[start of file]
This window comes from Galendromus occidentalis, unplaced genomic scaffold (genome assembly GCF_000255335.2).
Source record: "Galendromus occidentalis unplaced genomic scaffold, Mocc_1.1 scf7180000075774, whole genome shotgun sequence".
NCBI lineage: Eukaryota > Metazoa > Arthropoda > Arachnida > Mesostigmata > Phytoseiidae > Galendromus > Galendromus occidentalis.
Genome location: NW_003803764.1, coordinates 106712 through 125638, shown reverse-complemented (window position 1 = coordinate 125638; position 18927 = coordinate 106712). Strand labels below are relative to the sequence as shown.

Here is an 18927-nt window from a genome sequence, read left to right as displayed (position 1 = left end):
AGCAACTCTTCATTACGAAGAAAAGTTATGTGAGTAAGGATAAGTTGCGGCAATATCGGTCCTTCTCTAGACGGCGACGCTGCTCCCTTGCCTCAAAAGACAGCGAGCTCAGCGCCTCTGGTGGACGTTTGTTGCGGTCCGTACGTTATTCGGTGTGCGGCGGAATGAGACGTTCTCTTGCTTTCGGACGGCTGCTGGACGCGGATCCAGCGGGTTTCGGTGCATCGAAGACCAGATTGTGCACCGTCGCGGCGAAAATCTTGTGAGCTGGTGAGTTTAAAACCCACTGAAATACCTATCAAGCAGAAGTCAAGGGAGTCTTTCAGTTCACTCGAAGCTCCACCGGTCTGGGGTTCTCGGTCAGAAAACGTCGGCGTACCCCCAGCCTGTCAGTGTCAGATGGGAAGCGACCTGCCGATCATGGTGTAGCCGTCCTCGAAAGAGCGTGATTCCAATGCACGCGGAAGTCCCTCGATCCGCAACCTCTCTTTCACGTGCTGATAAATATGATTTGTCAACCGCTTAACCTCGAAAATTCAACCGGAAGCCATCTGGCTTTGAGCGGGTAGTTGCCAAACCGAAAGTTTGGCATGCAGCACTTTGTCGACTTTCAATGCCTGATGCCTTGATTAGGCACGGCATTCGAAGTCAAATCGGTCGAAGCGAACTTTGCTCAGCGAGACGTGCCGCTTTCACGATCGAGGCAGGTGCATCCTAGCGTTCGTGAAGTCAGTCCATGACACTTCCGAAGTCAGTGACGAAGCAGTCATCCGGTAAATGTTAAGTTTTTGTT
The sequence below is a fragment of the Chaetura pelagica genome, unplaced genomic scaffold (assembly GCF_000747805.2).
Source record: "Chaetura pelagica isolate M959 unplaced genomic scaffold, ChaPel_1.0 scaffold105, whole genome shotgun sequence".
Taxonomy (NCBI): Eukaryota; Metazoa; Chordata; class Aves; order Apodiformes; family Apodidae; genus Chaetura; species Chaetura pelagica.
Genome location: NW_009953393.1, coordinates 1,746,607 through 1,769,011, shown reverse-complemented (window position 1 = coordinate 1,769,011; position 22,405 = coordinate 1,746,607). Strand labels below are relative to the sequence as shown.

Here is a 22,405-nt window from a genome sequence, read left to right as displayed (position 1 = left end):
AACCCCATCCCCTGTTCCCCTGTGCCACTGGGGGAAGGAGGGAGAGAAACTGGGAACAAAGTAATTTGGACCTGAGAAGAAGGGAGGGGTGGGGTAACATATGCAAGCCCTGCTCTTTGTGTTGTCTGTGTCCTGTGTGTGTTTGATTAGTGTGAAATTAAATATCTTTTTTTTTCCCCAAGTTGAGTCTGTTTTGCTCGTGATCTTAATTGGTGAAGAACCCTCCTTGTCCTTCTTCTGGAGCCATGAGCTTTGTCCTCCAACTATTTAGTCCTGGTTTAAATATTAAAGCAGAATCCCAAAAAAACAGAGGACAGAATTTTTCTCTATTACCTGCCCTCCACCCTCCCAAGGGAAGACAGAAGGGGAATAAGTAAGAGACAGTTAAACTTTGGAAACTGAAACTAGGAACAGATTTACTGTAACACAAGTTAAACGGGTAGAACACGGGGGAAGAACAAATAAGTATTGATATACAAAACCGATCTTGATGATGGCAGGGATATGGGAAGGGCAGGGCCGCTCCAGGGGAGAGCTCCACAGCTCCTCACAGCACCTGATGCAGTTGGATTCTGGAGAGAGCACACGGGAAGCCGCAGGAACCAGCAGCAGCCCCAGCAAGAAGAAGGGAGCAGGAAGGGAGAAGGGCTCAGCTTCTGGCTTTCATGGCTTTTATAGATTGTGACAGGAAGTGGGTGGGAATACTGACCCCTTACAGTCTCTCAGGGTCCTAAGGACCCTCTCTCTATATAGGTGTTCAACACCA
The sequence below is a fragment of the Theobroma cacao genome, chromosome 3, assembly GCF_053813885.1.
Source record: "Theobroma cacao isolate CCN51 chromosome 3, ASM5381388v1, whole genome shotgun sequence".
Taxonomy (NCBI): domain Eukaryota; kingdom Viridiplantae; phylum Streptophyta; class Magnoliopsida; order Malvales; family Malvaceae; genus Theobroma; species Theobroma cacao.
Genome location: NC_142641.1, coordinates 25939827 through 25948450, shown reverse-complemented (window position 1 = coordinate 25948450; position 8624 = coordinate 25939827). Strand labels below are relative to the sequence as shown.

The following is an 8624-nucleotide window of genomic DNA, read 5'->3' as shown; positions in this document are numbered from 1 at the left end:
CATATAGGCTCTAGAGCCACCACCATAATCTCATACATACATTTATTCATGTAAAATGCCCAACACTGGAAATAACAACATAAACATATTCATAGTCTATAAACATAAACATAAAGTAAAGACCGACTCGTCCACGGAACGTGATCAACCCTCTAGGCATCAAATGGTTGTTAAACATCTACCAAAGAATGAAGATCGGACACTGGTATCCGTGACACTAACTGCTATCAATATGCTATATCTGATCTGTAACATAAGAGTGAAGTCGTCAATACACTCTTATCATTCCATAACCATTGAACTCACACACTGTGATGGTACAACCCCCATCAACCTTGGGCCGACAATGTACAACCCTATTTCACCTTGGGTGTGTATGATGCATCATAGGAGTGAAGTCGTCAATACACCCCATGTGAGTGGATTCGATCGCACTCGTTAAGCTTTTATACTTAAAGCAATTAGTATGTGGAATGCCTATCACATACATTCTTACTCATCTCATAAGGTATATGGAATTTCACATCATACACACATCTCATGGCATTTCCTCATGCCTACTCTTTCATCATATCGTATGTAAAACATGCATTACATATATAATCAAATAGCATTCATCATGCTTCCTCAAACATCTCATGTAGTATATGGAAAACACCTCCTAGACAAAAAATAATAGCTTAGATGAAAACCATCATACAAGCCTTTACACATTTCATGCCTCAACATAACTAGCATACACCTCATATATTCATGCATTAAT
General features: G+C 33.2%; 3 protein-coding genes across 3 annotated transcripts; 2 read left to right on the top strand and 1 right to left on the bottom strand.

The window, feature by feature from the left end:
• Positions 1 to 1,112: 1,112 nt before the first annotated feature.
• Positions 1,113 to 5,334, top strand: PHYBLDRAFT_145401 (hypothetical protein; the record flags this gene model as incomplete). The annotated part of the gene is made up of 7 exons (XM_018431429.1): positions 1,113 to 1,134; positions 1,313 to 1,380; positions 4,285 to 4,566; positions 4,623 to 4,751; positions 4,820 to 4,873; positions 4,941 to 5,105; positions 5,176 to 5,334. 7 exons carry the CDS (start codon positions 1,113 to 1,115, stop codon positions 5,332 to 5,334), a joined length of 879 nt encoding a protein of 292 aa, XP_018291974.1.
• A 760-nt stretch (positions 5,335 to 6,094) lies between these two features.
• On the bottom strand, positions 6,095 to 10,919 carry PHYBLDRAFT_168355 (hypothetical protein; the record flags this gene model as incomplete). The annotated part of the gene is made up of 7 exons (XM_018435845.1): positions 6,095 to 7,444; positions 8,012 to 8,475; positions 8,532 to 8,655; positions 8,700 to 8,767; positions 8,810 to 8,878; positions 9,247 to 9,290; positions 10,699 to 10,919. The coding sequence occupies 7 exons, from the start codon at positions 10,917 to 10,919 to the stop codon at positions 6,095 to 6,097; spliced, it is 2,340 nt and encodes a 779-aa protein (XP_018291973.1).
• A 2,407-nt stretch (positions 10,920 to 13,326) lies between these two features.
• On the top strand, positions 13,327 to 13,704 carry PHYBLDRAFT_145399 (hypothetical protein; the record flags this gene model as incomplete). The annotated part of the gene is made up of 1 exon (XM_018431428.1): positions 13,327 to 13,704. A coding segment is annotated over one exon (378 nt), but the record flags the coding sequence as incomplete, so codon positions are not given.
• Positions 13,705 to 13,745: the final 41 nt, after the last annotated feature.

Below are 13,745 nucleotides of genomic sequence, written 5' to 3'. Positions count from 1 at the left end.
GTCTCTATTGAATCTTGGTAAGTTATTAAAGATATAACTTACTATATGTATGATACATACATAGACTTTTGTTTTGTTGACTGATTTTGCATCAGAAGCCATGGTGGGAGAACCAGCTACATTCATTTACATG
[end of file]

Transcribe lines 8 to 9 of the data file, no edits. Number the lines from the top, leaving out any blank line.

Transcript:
Source record: "Chaetura pelagica isolate M959 unplaced genomic scaffold, ChaPel_1.0 scaffold105, whole genome shotgun sequence".
Taxonomy (NCBI): Eukaryota; Metazoa; Chordata; class Aves; order Apodiformes; family Apodidae; genus Chaetura; species Chaetura pelagica.